Trialling Usability Testing
Usability testing can be an expensive business so you need to make sure that everything is as focused as possible so that you get the most from your sessions in terms of usable, relevant data.
One way of doing this is by trialling the test. This can be done in several ways, some expensive and others simple and cheap. Generally, the cheap options will give you more restricted, superficial information and the sophisticated ones a deeper view. There are ways and circumstances in which very useful insights can be obtained easily if the conditions permit.
Usability Testing Trialling Methods
Running the first test as a trial
Conducting the first test as a solo run either a few hours or even a day before the main body will indicate any obvious problems or areas that need more clarity. This is a quick and dirty method, but reveals fundamental faults which can flaw a whole usability test. This does not give you much time for correction so you might have to rearrange other participants’ involvement but it is better than risking conducting a useless test across all users.
These are scripts explaining the tasks and helping the user to understand what is required and is an important part of the test functionality. To make sure these are working and sufficiently clear you would test them out of the subject group beforehand. This could involve a mini-test or a run-through with representative users but it can highlight potential problem areas or factors which might slow the execution or even negate the usefulness of findings from usability testing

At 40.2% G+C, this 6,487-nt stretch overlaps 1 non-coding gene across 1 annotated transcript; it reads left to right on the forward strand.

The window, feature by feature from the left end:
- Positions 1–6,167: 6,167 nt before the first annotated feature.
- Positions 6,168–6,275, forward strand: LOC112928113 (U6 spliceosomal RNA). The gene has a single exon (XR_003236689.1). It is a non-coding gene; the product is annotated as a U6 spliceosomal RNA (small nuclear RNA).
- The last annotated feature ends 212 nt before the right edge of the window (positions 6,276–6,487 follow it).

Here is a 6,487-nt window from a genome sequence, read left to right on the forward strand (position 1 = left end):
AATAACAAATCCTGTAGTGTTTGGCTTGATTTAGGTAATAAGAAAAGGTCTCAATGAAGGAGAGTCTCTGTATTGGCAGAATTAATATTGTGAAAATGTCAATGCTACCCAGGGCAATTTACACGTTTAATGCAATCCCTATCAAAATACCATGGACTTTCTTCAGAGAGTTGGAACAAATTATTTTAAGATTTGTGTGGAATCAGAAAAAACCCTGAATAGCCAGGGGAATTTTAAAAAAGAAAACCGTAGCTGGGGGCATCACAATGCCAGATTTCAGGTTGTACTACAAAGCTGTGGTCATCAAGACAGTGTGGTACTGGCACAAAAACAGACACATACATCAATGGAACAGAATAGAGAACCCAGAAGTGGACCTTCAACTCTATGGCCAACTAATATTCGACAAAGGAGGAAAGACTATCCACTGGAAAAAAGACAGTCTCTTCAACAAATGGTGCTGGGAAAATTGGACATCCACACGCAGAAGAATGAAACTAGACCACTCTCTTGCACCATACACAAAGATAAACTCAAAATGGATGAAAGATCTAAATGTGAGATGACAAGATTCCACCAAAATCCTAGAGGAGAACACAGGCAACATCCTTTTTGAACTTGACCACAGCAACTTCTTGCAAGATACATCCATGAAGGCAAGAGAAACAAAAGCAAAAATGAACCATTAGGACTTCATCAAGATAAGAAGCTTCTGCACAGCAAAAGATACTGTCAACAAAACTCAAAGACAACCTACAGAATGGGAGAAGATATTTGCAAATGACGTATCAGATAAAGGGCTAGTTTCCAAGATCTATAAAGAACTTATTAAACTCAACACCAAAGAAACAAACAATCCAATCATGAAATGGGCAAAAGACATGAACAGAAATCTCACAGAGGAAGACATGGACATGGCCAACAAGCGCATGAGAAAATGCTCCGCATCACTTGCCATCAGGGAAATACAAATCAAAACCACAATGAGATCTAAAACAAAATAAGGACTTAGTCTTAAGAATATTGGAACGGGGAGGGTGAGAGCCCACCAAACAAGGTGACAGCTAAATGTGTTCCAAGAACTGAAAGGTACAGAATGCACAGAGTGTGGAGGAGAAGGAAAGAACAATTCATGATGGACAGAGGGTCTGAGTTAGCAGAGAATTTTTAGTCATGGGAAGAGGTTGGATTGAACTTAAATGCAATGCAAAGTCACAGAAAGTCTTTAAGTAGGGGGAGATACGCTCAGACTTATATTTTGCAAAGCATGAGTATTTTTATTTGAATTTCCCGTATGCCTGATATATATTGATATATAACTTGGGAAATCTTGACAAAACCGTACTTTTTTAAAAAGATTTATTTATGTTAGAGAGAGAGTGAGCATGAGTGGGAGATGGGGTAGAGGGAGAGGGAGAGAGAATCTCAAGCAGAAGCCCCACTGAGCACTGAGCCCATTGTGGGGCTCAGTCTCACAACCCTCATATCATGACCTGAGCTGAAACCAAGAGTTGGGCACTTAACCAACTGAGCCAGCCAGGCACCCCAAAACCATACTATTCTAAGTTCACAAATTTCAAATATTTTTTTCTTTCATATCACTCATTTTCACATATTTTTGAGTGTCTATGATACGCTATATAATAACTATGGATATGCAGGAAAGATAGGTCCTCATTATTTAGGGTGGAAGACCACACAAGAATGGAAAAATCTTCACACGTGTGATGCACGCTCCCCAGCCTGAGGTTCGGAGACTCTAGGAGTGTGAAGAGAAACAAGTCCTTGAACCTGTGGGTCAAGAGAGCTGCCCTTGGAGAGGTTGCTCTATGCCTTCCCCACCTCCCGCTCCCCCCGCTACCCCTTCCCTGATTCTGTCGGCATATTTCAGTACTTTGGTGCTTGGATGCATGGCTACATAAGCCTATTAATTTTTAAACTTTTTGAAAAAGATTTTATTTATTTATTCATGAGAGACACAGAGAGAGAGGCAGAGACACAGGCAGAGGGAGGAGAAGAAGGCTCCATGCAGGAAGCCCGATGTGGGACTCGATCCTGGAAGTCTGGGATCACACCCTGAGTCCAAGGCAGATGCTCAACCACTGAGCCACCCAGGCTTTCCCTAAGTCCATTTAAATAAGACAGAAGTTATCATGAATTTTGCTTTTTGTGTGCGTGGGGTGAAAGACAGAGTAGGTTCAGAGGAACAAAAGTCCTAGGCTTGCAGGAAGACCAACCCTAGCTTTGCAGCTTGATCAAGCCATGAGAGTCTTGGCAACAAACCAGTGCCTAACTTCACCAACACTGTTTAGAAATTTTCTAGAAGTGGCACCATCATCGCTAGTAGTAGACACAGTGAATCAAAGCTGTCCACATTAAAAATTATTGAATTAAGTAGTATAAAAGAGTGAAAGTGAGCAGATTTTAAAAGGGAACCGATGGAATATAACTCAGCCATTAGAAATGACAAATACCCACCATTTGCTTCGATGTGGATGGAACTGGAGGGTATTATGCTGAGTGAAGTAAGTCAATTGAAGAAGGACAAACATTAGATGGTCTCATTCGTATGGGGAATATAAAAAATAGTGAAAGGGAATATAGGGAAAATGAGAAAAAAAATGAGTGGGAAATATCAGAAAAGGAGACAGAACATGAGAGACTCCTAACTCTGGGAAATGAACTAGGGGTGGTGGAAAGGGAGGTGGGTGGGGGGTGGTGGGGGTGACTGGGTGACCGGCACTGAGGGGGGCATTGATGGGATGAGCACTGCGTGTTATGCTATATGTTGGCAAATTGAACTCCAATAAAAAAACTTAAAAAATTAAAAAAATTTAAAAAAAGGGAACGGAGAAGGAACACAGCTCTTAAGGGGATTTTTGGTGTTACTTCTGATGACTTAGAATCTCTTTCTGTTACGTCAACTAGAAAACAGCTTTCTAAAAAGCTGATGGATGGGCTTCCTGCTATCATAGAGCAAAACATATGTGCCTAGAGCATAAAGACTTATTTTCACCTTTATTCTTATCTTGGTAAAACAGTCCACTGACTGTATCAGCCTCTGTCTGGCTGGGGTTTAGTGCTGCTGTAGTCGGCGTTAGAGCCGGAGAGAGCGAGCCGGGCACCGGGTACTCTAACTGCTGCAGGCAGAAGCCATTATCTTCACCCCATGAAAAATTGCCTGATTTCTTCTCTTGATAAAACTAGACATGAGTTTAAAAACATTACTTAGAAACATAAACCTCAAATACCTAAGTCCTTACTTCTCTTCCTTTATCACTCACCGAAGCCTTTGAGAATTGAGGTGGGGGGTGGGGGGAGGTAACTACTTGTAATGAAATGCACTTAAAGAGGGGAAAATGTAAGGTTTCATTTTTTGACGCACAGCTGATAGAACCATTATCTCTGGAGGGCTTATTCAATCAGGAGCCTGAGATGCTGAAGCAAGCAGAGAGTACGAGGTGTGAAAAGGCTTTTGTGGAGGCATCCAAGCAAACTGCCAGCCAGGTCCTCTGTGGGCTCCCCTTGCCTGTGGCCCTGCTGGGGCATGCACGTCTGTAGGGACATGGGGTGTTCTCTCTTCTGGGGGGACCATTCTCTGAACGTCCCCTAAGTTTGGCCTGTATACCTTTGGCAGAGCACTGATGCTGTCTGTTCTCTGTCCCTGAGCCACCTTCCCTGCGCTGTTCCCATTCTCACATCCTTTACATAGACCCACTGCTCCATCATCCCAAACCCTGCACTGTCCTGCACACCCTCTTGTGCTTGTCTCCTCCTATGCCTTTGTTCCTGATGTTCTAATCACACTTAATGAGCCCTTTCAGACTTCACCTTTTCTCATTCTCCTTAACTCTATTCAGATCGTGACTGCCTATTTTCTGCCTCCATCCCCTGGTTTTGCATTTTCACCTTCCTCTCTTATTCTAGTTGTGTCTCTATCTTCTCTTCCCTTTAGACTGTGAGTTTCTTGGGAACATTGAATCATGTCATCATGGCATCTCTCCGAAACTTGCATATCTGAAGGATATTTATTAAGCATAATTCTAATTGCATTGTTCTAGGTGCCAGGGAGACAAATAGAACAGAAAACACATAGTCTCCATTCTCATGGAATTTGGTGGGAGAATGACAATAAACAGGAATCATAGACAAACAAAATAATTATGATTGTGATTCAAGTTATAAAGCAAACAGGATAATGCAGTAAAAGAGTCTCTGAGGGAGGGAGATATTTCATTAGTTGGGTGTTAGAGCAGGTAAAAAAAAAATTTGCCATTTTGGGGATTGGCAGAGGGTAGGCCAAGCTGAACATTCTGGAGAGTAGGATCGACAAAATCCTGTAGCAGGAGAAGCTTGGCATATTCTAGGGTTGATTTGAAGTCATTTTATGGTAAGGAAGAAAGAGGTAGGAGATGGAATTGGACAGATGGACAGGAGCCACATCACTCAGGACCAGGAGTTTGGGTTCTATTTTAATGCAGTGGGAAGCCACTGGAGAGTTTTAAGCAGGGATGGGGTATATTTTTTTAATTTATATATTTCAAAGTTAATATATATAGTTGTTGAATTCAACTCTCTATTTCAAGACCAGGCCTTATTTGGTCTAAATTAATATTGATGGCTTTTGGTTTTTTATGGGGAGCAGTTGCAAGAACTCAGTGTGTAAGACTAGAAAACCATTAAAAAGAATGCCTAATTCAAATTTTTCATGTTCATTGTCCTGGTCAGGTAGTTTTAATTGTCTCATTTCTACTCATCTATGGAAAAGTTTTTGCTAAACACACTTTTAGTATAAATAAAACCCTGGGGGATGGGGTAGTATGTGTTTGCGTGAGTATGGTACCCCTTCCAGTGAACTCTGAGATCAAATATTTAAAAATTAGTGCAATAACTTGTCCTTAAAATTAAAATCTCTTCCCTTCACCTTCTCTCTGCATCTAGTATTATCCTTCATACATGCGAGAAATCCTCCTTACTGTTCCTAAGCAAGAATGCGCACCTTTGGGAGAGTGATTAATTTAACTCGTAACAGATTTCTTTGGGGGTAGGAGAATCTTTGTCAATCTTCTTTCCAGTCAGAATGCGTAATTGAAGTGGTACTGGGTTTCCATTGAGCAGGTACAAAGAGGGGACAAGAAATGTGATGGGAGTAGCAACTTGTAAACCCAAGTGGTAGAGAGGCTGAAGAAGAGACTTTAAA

Running the trail beforehand can ensure that the process is clear for participants and ensures that everyone in the activity is properly briefed to deliver the best test outcome. If any areas of confusion do arise you need them to be dealt with quickly and efficiently so your active usability testing is disrupted as little as possible.
These can be the most detailed and expensive way of effectively trialling the test. Split trials involve running one set of trials as a pre-cursor to the main usability testing and include any insights into a future block of activity to improve the results. This means running two tests, in effect, so it is likely to increase your costs.
The advantage of this is that you get a near-perfect picture of how the test will run; the downside is the cost and time. However, these results can always be used alongside that of the overall test and combined and analysed with future tests so that the activity is not wasted. It might also indicate that your original structure and content are fine and you don’t really need significant or extensive follow-up.
If you would like to know more about pre-testing or any form of trialling please contact us today for an informal chat on your requirements on +44(0)800 0246 247, or email email@example.com or contact us.